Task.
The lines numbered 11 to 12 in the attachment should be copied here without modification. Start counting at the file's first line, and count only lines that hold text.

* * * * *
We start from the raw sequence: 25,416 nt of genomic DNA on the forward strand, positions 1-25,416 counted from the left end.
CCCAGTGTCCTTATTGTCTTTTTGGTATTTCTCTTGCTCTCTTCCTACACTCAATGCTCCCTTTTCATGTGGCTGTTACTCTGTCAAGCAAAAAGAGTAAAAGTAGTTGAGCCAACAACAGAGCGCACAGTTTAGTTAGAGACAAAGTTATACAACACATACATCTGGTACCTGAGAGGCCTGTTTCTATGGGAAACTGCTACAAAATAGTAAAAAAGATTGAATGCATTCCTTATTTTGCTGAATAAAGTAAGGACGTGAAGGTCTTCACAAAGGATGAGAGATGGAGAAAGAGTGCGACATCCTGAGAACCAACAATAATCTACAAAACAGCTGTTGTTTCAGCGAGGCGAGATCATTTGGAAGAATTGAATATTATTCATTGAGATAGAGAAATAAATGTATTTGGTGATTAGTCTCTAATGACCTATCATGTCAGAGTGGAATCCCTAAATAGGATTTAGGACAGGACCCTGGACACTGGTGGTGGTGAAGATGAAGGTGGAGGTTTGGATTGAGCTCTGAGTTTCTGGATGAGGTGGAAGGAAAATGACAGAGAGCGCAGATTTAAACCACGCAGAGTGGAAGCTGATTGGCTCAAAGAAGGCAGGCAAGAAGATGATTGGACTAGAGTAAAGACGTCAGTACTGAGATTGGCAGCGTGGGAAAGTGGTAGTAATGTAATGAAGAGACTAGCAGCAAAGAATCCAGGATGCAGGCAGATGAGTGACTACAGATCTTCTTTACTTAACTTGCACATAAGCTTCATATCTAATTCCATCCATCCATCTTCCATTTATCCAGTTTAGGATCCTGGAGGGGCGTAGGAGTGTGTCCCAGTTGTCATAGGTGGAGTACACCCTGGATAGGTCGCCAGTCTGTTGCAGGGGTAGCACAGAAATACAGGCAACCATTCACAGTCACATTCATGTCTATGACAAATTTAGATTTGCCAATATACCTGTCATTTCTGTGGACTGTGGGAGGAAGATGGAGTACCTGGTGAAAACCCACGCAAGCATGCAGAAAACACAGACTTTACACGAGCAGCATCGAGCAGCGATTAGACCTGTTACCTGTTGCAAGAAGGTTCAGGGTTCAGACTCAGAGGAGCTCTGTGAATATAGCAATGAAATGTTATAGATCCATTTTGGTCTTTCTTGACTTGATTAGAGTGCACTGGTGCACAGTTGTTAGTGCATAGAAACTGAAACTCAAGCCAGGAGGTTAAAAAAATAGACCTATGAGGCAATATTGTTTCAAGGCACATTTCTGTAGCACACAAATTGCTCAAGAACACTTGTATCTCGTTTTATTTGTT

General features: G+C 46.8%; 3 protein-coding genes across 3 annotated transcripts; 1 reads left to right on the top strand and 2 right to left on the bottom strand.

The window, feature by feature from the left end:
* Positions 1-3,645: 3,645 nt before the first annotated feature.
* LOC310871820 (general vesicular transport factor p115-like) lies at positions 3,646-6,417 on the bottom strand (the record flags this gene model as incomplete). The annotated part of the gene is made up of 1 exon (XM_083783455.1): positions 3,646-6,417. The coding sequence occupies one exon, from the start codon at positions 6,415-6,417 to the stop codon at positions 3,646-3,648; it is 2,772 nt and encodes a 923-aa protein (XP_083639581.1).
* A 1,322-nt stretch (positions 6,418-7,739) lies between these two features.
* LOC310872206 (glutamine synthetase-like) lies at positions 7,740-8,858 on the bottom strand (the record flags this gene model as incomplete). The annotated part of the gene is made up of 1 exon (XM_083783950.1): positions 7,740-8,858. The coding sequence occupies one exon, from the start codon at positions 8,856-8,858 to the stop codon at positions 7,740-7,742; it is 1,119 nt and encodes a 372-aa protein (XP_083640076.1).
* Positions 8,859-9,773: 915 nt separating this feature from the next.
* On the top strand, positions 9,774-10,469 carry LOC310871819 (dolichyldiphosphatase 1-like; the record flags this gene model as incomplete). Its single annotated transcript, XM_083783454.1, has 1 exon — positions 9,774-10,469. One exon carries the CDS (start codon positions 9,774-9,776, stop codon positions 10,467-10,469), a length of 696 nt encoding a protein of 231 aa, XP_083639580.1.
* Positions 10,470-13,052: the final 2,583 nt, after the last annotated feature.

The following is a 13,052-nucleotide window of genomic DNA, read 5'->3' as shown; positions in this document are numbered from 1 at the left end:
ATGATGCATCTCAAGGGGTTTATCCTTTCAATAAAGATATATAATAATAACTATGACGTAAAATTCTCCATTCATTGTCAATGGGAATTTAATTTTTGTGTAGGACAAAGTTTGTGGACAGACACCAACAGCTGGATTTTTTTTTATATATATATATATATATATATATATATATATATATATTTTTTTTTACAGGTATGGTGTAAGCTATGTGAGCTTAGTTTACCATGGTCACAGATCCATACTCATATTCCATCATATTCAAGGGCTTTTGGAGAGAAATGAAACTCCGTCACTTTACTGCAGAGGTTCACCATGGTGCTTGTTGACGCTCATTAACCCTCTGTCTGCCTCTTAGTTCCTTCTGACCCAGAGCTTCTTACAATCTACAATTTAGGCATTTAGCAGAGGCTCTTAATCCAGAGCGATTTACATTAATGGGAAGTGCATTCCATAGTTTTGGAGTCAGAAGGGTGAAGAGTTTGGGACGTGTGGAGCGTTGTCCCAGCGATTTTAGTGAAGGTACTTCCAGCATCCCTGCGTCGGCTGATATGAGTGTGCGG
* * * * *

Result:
* Positions 10,470-13,052: the final 2,583 nt, after the last annotated feature.

The following is a 13,052-nucleotide window of genomic DNA, read 5'->3' as shown; positions in this document are numbered from 1 at the left end: